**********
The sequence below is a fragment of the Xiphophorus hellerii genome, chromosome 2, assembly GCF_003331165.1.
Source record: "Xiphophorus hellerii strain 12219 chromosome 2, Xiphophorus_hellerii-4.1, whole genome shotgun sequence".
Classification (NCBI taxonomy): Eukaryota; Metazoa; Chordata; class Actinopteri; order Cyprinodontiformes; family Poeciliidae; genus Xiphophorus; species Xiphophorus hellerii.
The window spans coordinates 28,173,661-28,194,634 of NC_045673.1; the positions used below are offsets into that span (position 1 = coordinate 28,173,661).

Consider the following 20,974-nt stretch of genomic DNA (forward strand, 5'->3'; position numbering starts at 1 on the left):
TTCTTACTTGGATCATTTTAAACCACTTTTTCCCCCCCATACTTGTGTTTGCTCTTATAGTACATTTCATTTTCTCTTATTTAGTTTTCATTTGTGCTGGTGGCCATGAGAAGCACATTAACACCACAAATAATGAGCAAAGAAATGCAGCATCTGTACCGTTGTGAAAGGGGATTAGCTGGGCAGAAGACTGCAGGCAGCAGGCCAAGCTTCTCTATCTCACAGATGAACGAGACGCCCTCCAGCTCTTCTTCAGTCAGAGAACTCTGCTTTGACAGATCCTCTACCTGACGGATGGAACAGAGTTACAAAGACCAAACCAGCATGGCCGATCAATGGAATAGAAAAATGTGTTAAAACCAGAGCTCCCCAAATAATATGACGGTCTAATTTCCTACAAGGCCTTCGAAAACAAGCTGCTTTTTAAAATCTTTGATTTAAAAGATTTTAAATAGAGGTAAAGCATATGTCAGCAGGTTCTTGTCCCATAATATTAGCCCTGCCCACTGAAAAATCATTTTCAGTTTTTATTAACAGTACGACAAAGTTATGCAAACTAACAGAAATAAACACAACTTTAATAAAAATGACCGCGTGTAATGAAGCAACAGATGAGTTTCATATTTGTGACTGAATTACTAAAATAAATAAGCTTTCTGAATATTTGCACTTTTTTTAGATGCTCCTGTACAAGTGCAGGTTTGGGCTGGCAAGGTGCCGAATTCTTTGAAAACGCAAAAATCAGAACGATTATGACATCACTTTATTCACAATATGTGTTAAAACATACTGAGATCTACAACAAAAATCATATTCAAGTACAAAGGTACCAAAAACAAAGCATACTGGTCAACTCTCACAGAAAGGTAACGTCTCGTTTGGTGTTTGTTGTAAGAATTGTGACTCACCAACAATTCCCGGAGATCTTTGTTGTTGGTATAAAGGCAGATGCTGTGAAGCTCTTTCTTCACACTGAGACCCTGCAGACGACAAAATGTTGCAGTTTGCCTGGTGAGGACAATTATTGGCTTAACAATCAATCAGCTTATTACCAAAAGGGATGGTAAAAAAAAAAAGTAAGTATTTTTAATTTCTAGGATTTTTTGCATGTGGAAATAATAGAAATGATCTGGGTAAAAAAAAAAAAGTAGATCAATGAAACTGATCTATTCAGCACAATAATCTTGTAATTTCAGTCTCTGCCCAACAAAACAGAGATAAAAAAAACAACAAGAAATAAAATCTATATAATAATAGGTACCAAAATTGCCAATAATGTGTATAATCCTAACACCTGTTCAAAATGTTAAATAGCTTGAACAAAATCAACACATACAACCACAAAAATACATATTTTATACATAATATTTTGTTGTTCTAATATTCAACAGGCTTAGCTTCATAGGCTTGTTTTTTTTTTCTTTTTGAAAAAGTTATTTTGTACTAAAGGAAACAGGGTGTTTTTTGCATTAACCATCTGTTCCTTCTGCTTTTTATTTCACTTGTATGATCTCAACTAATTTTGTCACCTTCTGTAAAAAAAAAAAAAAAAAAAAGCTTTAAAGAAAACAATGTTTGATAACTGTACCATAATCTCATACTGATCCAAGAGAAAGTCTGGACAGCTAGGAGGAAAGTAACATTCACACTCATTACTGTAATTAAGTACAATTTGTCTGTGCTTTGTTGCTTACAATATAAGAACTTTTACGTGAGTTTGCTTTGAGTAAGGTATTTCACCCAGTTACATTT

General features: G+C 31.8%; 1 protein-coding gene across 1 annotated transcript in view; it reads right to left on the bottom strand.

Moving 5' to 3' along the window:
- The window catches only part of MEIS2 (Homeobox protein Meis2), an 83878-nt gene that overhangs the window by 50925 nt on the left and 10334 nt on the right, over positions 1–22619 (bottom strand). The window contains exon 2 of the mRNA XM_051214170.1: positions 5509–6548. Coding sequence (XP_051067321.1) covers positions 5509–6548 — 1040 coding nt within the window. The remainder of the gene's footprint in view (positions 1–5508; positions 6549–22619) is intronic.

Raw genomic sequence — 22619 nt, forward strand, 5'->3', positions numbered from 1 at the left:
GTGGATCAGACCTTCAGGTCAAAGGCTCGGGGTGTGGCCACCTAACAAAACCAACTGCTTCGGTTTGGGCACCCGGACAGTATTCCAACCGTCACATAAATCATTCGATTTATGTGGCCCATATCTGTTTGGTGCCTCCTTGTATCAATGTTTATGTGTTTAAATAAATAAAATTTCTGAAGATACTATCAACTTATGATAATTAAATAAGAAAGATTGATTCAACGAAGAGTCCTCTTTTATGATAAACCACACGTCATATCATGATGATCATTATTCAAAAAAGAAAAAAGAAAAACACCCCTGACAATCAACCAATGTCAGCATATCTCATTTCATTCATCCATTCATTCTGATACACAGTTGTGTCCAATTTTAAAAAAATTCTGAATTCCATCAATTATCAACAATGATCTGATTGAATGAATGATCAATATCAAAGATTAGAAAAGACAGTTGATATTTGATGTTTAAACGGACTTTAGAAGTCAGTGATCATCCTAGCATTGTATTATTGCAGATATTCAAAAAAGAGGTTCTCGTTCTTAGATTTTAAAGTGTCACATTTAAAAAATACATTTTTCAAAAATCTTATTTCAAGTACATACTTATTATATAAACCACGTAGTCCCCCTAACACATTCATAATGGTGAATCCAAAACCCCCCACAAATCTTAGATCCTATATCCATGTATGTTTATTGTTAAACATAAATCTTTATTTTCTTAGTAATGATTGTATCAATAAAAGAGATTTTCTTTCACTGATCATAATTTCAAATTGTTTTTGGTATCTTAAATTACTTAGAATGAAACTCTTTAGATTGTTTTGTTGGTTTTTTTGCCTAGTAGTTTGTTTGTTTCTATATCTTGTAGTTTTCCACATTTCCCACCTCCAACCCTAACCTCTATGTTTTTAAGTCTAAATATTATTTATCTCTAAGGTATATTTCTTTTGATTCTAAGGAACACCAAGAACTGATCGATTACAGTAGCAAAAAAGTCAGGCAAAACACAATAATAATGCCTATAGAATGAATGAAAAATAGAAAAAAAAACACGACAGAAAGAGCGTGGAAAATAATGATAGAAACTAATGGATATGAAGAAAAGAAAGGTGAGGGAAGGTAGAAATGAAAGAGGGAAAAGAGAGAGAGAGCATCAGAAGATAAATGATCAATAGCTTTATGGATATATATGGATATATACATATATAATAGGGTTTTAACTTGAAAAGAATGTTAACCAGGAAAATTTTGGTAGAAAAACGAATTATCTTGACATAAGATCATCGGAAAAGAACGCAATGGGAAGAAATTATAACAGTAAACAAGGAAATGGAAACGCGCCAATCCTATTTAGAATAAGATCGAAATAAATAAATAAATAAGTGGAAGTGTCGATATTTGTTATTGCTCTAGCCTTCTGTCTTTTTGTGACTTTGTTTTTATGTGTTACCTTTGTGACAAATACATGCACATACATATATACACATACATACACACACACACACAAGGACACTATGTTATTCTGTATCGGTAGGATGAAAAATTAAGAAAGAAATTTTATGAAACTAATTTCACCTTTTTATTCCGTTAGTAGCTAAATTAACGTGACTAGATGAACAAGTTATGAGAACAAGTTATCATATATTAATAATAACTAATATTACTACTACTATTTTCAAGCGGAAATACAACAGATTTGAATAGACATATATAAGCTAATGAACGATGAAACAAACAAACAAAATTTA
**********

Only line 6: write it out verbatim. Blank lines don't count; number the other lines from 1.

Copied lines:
TTCTTACTTGGATCATTTTAAACCACTTTTTCCCCCCCATACTTGTGTTTGCTCTTATAGTACATTTCATTTTCTCTTATTTAGTTTTCATTTGTGCTGGTGGCCATGAGAAGCACATTAACACCACAAATAATGAGCAAAGAAATGCAGCATCTGTACCGTTGTGAAAGGGGATTAGCTGGGCAGAAGACTGCAGGCAGCAGGCCAAGCTTCTCTATCTCACAGATGAACGAGACGCCCTCCAGCTCTTCTTCAGTCAGAGAACTCTGCTTTGACAGATCCTCTACCTGACGGATGGAACAGAGTTACAAAGACCAAACCAGCATGGCCGATCAATGGAATAGAAAAATGTGTTAAAACCAGAGCTCCCCAAATAATATGACGGTCTAATTTCCTACAAGGCCTTCGAAAACAAGCTGCTTTTTAAAATCTTTGATTTAAAAGATTTTAAATAGAGGTAAAGCATATGTCAGCAGGTTCTTGTCCCATAATATTAGCCCTGCCCACTGAAAAATCATTTTCAGTTTTTATTAACAGTACGACAAAGTTATGCAAACTAACAGAAATAAACACAACTTTAATAAAAATGACCGCGTGTAATGAAGCAACAGATGAGTTTCATATTTGTGACTGAATTACTAAAATAAATAAGCTTTCTGAATATTTGCACTTTTTTTAGATGCTCCTGTACAAGTGCAGGTTTGGGCTGGCAAGGTGCCGAATTCTTTGAAAACGCAAAAATCAGAACGATTATGACATCACTTTATTCACAATATGTGTTAAAACATACTGAGATCTACAACAAAAATCATATTCAAGTACAAAGGTACCAAAAACAAAGCATACTGGTCAACTCTCACAGAAAGGTAACGTCTCGTTTGGTGTTTGTTGTAAGAATTGTGACTCACCAACAATTCCCGGAGATCTTTGTTGTTGGTATAAAGGCAGATGCTGTGAAGCTCTTTCTTCACACTGAGACCCTGCAGACGACAAAATGTTGCAGTTTGCCTGGTGAGGACAATTATTGGCTTAACAATCAATCAGCTTATTACCAAAAGGGATGGTAAAAAAAAAAAGTAAGTATTTTTAATTTCTAGGATTTTTTGCATGTGGAAATAATAGAAATGATCTGGGTAAAAAAAAAAAAGTAGATCAATGAAACTGATCTATTCAGCACAATAATCTTGTAATTTCAGTCTCTGCCCAACAAAACAGAGATAAAAAAAACAACAAGAAATAAAATCTATATAATAATAGGTACCAAAATTGCCAATAATGTGTATAATCCTAACACCTGTTCAAAATGTTAAATAGCTTGAACAAAATCAACACATACAACCACAAAAATACATATTTTATACATAATATTTTGTTGTTCTAATATTCAACAGGCTTAGCTTCATAGGCTTGTTTTTTTTTTCTTTTTGAAAAAGTTATTTTGTACTAAAGGAAACAGGGTGTTTTTTGCATTAACCATCTGTTCCTTCTGCTTTTTATTTCACTTGTATGATCTCAACTAATTTTGTCACCTTCTGTAAAAAAAAAAAAAAAAAAAAGCTTTAAAGAAAACAATGTTTGATAACTGTACCATAATCTCATACTGATCCAAGAGAAAGTCTGGACAGCTAGGAGGAAAGTAACATTCACACTCATTACTGTAATTAAGTACAATTTGTCTGTGCTTTGTTGCTTACAATATAAGAACTTTTACGTGAGTTTGCTTTGAGTAAGGTATTTCACCCAGTTACATTT